Send to

Choose Destination
Virology. 1998 Apr 25;244(1):161-72.

Transcripts of a chimeric cDNA clone of hepatitis C virus genotype 1b are infectious in vivo.

Author information

Hepatitis Viruses Section, Laboratory of Infectious Diseases, National Institute of Allergy and Infectious Diseases, National Institutes of Health, Bethesda, Maryland 20892-0740, USA.


We constructed a chimeric cDNA clone of hepatitis C virus (HCV) that is infectious. The chimeric genome encodes the polyprotein of a genotype 1b strain (HC-J4) of HCV and replicates via 5' and 3' untranslated regions of a genotype 1a strain. The infectivity of three full-length cDNA clones was tested by direct injection of RNA transcripts into the liver of a chimpanzee. The chimpanzee became infected with HCV and the viral titer increased over time from 10(2) genome equivalents (GE)/ml at week 1 postinoculation (p.i.) to 10(4)-10(5) GE/ml during weeks 3-11 p.i. Antibodies to HCV were detected from week 18 p.i. However, the chimpanzee did not develop hepatitis. Sequence analysis of PCR products amplified from the serum of the chimpanzee demonstrated that only one of the three clones was infectious. Sequence comparisons with the cloning source, an acute-phase infectious plasma pool derived from an experimentally infected chimpanzee, showed that this infectious clone had three amino acids that differed from the consensus sequence of HC-J4, whereas the two noninfectious clones had seven and nine amino acid differences, respectively. Together, genotype 1b, represented by the infectious molecular clone described herein, and genotype 1a, represented by the two cDNA clones previously shown to be infectious for chimpanzees, account for the majority of HCV infections in the United States, Europe, and Japan.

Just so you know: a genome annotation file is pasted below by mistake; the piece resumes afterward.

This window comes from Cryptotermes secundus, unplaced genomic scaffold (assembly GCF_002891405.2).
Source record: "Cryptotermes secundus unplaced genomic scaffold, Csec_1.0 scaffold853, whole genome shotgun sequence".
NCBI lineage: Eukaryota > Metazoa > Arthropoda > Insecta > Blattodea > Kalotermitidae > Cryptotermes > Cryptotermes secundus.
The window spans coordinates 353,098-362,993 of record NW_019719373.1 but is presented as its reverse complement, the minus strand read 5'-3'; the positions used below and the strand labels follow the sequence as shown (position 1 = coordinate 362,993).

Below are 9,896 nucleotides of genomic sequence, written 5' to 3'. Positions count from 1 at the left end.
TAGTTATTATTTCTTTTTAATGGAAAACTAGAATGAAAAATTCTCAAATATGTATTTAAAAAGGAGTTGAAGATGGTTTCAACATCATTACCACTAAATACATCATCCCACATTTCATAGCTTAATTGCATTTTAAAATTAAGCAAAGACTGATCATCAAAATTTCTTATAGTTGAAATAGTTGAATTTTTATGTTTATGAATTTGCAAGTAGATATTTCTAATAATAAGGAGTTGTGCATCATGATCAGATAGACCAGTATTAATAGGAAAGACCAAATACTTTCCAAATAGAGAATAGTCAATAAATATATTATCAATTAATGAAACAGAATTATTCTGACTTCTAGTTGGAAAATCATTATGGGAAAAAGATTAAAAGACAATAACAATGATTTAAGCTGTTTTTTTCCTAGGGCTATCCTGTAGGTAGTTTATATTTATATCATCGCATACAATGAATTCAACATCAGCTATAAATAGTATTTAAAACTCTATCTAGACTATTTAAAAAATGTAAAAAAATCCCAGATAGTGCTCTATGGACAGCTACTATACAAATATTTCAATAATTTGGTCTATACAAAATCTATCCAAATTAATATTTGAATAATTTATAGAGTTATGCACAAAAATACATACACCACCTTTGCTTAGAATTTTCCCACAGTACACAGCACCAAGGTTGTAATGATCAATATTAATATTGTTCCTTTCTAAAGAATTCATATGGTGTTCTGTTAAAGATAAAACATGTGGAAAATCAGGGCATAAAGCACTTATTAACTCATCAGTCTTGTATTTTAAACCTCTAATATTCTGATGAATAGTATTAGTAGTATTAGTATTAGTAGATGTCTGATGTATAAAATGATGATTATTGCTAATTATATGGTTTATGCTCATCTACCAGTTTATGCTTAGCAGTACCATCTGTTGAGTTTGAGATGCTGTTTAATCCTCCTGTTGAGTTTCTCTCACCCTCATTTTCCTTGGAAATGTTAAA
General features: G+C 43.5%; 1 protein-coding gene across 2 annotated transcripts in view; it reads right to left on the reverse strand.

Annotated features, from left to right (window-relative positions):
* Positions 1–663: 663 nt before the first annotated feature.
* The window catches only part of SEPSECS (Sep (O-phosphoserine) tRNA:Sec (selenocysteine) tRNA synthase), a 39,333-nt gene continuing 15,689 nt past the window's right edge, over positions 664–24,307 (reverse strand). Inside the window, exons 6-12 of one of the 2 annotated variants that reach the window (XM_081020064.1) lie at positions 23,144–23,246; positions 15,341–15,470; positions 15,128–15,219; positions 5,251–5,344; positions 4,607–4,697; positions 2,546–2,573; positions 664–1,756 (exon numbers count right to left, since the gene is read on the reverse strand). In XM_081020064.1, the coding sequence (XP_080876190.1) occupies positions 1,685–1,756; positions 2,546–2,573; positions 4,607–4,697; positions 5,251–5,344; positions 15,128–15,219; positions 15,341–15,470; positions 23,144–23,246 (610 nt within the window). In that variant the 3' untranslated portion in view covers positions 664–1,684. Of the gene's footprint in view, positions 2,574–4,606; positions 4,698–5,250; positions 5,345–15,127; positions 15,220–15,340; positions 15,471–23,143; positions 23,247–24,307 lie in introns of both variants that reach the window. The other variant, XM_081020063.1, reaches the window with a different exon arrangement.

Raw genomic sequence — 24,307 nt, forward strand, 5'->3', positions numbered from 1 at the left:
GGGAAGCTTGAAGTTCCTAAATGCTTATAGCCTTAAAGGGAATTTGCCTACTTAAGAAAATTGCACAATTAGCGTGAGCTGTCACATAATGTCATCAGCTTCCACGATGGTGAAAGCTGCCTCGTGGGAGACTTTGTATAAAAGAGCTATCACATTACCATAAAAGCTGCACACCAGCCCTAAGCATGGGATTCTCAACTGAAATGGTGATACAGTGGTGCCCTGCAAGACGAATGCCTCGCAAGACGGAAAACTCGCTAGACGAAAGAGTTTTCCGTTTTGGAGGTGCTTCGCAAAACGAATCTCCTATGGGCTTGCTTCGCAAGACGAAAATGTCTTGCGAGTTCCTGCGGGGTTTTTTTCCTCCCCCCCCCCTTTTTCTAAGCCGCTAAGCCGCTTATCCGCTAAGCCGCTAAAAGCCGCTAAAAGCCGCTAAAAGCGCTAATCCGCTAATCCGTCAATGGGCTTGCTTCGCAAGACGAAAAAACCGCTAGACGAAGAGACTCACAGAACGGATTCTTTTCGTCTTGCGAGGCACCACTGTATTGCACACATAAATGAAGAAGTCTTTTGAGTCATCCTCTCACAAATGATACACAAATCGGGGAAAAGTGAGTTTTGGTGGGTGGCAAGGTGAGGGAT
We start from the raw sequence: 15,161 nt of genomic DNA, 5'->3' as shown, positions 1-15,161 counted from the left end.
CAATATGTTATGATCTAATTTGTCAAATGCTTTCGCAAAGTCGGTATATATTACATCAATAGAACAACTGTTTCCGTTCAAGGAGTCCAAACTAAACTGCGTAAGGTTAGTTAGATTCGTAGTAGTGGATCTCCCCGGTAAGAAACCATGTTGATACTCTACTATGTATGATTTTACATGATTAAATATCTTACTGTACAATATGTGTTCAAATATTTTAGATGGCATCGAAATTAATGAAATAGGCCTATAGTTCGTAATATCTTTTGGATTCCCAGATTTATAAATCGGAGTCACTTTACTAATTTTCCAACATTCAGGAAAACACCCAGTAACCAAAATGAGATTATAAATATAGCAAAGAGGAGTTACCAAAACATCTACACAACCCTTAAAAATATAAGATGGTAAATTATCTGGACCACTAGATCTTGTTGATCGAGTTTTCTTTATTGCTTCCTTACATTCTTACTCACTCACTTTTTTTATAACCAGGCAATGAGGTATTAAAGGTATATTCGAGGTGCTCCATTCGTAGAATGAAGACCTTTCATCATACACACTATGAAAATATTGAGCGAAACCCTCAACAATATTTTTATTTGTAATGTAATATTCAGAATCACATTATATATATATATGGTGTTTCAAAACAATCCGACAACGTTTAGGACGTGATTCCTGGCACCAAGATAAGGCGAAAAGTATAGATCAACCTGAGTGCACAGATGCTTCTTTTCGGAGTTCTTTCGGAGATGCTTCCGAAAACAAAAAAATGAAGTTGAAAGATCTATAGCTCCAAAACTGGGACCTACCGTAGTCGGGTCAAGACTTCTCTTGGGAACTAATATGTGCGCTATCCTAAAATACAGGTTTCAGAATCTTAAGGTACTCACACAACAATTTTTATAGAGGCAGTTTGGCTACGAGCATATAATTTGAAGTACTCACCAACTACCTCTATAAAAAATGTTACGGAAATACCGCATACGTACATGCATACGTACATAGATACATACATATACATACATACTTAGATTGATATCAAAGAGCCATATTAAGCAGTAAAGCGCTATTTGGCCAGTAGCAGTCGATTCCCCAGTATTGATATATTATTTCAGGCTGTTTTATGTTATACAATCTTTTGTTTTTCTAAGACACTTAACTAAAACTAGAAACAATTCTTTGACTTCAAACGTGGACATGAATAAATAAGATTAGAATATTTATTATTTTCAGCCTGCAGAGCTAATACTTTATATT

[Indexed for MEDLINE]
Free full text

Supplemental Content

Full text links

Icon for Elsevier Science
Loading ...
Support Center